Methods for Probing New Physics at High Energies
Denton, Peter Bennert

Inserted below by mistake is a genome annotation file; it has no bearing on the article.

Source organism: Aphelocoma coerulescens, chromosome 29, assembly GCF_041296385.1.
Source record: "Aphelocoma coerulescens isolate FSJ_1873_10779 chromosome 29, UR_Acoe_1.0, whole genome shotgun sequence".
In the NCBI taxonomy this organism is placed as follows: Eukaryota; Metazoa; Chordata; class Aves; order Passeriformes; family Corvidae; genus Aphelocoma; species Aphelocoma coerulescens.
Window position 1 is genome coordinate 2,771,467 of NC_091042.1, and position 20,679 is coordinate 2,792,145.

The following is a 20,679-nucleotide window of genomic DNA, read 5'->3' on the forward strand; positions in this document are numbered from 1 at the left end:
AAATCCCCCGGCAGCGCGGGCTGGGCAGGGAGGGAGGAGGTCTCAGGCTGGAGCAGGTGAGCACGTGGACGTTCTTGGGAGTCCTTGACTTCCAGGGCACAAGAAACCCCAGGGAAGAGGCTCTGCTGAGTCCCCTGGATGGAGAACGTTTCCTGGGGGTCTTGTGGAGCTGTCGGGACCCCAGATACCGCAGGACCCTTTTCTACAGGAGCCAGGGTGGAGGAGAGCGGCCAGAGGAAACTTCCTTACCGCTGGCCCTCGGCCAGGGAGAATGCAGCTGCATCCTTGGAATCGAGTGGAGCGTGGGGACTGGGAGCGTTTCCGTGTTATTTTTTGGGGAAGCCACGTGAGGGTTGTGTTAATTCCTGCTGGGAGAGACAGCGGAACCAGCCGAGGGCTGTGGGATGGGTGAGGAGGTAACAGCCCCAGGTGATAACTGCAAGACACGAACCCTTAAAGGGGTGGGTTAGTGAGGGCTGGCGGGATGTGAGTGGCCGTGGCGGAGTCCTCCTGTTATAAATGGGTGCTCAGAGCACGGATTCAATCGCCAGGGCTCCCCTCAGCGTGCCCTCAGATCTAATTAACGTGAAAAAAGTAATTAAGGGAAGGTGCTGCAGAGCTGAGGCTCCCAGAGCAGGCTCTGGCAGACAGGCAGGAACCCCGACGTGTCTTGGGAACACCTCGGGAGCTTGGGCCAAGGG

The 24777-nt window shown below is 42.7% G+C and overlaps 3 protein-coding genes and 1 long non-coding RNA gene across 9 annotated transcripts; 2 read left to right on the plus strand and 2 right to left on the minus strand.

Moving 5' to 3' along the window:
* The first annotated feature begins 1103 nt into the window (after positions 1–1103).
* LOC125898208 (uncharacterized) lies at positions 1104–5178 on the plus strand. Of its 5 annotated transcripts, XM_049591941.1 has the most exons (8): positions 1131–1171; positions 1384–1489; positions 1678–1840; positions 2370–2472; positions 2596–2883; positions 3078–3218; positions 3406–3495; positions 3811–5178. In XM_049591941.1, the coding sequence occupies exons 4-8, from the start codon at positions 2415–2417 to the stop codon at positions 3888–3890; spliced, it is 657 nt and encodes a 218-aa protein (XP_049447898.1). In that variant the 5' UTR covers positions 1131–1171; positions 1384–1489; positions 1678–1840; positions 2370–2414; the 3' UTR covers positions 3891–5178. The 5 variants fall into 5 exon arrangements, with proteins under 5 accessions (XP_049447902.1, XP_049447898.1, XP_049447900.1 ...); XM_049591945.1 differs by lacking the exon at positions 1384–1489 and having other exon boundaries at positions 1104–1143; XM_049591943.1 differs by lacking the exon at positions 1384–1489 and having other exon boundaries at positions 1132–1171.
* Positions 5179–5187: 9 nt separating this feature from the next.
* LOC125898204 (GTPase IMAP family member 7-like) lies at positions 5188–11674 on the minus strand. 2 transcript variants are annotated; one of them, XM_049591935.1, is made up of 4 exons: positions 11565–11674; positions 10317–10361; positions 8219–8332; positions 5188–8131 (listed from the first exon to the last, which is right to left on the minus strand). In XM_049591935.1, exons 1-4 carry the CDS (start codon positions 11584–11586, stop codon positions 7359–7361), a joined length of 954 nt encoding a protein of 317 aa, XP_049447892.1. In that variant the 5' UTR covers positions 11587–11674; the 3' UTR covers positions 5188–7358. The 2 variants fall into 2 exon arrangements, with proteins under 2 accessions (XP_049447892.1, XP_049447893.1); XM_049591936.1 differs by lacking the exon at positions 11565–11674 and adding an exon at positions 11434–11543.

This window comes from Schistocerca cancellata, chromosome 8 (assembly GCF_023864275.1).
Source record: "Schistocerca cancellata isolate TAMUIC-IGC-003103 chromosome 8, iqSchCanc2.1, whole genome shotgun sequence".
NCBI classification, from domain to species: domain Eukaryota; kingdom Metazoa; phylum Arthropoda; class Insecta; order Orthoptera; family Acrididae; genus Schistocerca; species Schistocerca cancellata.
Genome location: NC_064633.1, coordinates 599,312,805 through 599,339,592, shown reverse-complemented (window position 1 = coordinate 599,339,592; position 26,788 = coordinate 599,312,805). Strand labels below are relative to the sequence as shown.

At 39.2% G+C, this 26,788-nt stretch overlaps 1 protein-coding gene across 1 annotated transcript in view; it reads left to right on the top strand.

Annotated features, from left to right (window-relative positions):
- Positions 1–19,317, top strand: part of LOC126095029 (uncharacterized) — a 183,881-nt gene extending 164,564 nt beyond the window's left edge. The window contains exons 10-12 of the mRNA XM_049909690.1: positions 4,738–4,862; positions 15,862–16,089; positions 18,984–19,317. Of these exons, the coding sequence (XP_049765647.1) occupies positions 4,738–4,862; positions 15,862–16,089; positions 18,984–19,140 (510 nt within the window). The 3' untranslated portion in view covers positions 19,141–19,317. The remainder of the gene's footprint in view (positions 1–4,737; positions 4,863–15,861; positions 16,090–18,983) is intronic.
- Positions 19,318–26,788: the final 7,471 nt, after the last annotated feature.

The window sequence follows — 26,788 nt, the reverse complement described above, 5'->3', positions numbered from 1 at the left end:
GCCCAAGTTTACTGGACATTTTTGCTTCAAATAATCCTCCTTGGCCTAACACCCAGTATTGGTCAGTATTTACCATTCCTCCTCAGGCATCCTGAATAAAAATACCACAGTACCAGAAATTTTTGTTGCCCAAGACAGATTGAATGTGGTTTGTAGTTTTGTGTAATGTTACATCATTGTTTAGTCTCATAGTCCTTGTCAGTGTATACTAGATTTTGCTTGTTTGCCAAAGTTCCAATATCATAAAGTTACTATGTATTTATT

This thesis covers two distinct topics: integral dispersion relations (IDRs) and ultra high energy cosmic ray (UHECR) anisotropy. Many models of electroweak symmetry breaking predict new physics scales near LHC energies. Even if these particles are too massive to be produced on shell, it may be possible to infer their existence through the use of IDRs. Making use of Cauchy's integral formula and the analyticity of the scattering amplitude, IDRs are sensitive to changes in the cross section at all energies. We find that a sudden order one increase in the cross section can be detected well below the threshold energy. For two more physical models, the reach of the IDR technique is greatly reduced. The peak sensitivity for the IDR technique is shown to occur when the new particle masses are near the machine energy. Thus, IDRs do extend the reach of the LHC, but only to a window around M_X^2~s_LHC. Determining anisotropies in the arrival directions of UHECRs (>5e19 eV) is an important task in astrophysics. Spherical harmonics are a useful measure of anisotropy. The two lowest nontrivial spherical harmonics, the dipole and the quadrupole, are of particular interest, since they encapsulate a single source and a planar source. The best current UHECR experiments are all ground based, with highly nonuniform exposures which increases the complexity and error in inferring anisotropies. The two main advantages of space based observation of UHECRs are the increased field of view and the full sky coverage with uniform systematics. It turns out that there is an optimal latitude, which runs near the two largest experiments, for an experiment at which nonuniform exposure does not diminish the inference of the quadrupole moment. Consequently, assuming a quadrupole distribution, these experiments can reconstruct a quadrupole distribution to a high precision, without concern for their partial sky exposure. We then investigate the reach of a full sky experiment to detect anisotropies compared to these partial sky experiments. Simulations with dipoles and quadrupoles quantify the advantages of space based, all sky coverage.